School Improvement: Keep the Focus Narrow, the Work Connected

Topics: Assistant Principals, Teacher Effectiveness

“Keep the focus narrow and the work connected” is a mantra that guides much of my work as an associate principal. My approach to school improvement and strategic planning is grounded in this belief.

With leadership teams, I have used a comprehensive comparative analysis data protocol in which multiple sets of intentionally varied data are used to identify problems of performance, problems of practice, root causes, action steps, and success criteria. I approach this work through a collaborative and supportive lens, believing that if we are going to be successful, people must feel safe, connected to the process, and committed to each other.

Simplifying Data Work

Data work can be intimidating and cannot be done effectively unless participants are comfortable being vulnerable with one another. A hallmark of my process is that this work’s collaborative, focused, and sequential nature results in a very supportive structure and environment.

My role as facilitator is that of the supportive guide along the journey. Because we are using multiple pieces of quantitative and qualitative data, we develop a much deeper understanding of our school’s areas of success and opportunities for growth. Staff continue to comment on the power qualitative data brings to the process. This information often tells the student story that lives behind the quantitative assessment data.

Grounded in Strong Relationships

Employing a strengths-based approach to teacher observation grounded in strong relationships and reflective questioning has worked very well for me and the staff of Prairie View. The most effective coaching conversations happen when space is created for the staff member to make their own meaning of the data—whether the observation script or student learning data—and reflective questioning is used to guide the process. Using strengths as a foundational starting point affirms actions and attributes that are working well and sets the stage for further action steps and teacher growth.

I have found that sentence starters such as “I wonder if …” or “What might happen if …” are neutral enough and, when presented in a safe, judgment-free manner, allow the staff member to be receptive to thinking about new ideas that build on what they are already doing well.

Identifying Teachers’ “One Thing”

Creating a culture of continuous improvement, small-scale innovation, and risk-taking is essential to our work at Prairie View and my teacher observation process.

“What’s your one thing?” is a question I created to keep innovation and risk-taking at the forefront of our minds as a staff. It can be large, long-term, or a small idea to try in today’s math lesson. Regardless, we all have to have a ”one thing.”

These “one things” are always identified and refined in my coaching conversations. Once established, I then make a point to check back on the progress through quick, frequent informal class visits. When making an informal visit, I always leave a handwritten note of positive acknowledgment that names a specific action that was witnessed. This has proven to be very effective in building trust and rapport, as well as a mindset of risk-taking and innovation.

Relationships precede learning. To that end, strong, trusting relationships must be in place for coaching conversations to thrive. I built trust in the small interactions that occur over time: the small notes of acknowledgment and appreciation that are left in a classroom, the quick conversations in the hall, and by seeking out that one voice that has not been heard. These small details can be easily overlooked in our fast-paced school environments, but they also go a long way to build trust.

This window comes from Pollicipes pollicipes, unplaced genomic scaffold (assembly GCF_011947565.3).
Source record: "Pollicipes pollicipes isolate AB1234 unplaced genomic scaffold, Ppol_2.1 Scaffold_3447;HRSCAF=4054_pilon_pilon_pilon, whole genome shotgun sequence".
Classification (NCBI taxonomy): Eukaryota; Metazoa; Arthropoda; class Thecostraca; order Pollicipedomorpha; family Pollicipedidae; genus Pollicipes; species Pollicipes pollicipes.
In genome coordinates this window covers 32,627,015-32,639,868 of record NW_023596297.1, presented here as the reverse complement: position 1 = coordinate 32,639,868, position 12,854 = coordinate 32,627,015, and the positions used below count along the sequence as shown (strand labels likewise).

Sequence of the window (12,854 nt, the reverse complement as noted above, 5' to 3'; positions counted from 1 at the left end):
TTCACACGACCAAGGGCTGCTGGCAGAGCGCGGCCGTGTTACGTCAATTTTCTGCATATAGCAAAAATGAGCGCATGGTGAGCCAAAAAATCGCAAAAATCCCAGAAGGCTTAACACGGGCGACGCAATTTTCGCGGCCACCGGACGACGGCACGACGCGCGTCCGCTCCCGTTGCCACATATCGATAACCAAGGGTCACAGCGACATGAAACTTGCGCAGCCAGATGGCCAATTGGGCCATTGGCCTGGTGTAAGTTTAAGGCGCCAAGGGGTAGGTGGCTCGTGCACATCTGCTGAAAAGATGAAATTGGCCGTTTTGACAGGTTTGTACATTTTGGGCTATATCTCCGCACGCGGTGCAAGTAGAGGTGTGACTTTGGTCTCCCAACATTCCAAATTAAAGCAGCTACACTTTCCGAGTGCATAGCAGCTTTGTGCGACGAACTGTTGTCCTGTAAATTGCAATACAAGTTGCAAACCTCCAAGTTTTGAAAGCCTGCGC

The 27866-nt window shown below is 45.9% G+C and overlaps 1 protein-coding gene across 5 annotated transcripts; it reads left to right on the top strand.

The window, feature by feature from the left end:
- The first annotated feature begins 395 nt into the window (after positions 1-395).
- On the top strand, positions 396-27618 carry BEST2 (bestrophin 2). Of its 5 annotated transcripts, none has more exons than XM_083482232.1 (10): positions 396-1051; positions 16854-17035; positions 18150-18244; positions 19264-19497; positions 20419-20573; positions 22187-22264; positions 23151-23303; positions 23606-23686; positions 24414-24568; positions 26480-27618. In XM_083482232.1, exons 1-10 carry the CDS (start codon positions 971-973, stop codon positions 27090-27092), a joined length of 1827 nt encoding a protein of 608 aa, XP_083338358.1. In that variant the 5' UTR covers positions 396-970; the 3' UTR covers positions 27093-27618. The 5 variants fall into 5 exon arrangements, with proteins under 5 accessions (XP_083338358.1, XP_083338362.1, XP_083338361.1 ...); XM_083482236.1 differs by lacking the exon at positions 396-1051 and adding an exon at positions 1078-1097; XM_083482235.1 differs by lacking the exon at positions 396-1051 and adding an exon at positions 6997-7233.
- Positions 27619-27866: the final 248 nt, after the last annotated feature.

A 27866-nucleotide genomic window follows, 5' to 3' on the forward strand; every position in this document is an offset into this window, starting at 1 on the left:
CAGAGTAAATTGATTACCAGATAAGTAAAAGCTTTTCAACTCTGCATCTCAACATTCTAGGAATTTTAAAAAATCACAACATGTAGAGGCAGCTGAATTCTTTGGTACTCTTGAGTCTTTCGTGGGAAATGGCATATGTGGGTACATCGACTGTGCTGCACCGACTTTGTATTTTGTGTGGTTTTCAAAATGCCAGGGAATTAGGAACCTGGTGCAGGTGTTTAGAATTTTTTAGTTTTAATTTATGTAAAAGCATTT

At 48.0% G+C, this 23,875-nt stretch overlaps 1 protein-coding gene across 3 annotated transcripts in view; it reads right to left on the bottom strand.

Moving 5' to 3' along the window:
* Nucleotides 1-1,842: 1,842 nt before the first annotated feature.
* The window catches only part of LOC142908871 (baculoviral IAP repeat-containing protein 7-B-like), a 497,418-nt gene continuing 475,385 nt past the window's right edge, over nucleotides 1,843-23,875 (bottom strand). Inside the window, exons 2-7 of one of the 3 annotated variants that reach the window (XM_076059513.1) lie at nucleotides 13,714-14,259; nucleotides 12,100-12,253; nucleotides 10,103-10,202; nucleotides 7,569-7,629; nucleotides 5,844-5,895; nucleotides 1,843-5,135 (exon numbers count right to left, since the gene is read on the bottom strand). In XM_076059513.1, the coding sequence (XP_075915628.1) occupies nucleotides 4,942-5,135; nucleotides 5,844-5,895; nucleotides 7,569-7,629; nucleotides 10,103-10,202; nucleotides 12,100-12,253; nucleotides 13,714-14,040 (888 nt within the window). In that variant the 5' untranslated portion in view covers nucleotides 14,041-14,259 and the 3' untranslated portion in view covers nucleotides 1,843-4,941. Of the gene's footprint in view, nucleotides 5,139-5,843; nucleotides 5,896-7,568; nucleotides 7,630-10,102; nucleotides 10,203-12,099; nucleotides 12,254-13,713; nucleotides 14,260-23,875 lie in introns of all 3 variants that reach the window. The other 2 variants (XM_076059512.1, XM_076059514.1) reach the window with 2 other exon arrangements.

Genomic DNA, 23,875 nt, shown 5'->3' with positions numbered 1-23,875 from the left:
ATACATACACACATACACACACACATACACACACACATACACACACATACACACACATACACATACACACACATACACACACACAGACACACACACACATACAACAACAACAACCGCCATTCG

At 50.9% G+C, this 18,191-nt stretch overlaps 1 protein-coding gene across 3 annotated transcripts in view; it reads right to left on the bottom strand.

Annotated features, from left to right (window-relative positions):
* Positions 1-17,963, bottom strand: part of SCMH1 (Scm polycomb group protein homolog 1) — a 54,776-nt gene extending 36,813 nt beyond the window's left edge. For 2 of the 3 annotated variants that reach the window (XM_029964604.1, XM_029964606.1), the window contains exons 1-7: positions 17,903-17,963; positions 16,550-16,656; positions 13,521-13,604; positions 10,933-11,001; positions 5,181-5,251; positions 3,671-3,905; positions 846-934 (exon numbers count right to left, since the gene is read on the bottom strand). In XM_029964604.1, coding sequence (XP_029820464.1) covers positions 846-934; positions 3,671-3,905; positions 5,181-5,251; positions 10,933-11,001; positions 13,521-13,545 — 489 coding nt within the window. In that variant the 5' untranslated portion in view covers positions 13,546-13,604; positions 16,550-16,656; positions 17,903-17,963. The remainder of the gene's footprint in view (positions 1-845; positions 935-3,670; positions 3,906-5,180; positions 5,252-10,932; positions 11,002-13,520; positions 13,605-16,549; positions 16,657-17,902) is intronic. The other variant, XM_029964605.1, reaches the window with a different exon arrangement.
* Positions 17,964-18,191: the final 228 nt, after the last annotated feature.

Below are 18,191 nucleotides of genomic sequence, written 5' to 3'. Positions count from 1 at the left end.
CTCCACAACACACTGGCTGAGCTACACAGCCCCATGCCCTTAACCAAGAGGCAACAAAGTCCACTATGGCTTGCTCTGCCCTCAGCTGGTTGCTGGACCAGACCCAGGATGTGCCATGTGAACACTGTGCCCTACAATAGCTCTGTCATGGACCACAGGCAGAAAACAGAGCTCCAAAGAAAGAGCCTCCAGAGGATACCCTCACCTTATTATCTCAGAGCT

A Focused Approach

When I led the school-improvement process with our Prairie View Leadership team beginning in 2021, our work resulted in a very focused approach. This plan simply consisted of two interconnected focus areas: instructional equity and responsive community. Within each area, very focused actions guided all our work in a very targeted and specific manner.

The results were significant:

  • Multilingual student growth increased from 54 percent in 2021 to 79 percent in 2022;
  • Black and Hispanic student growth increased from 49 percent in 2021 to 71 percent in 2022;
  • 97 percent of our K-5 students have demonstrated modest, typical, or aggressive growth, 79 percent of which showed typical or aggressive growth; and
  • Students “at or above” benchmark demonstrating flat growth decreased from 10 percent in 2021 to 2 percent in 2022.

The act of conferring during literacy instruction was one action step we identified under instructional equity. Our data work showed that a high percentage of students (10 percent) who were at or above benchmark were demonstrating flat growth in reading. By being intentional and focused in our conferring work and supporting the staff with ongoing training and conversations, we reduced that number to 2 percent the following year.

Aligning Goals

Purposefully aligning our site goals with the district’s goals is vital to this process. It is critical that our efforts are connected, and we are not working in isolation from the district. We are all part of the larger system.

Staff members feel pulled in too many directions if the alignment is unclear. Our job as leaders is to make those connections explicit. As a mission-driven organization, we are committed in Eden Prairie to “inspiring each, every day.” Keeping the focus narrow and the work connected is essential to inspire each.

Brett Lobben is associate principal of Prairie View Elementary School in Eden Prairie, Minnesota, and a 2024 National Outstanding Assistant Principal.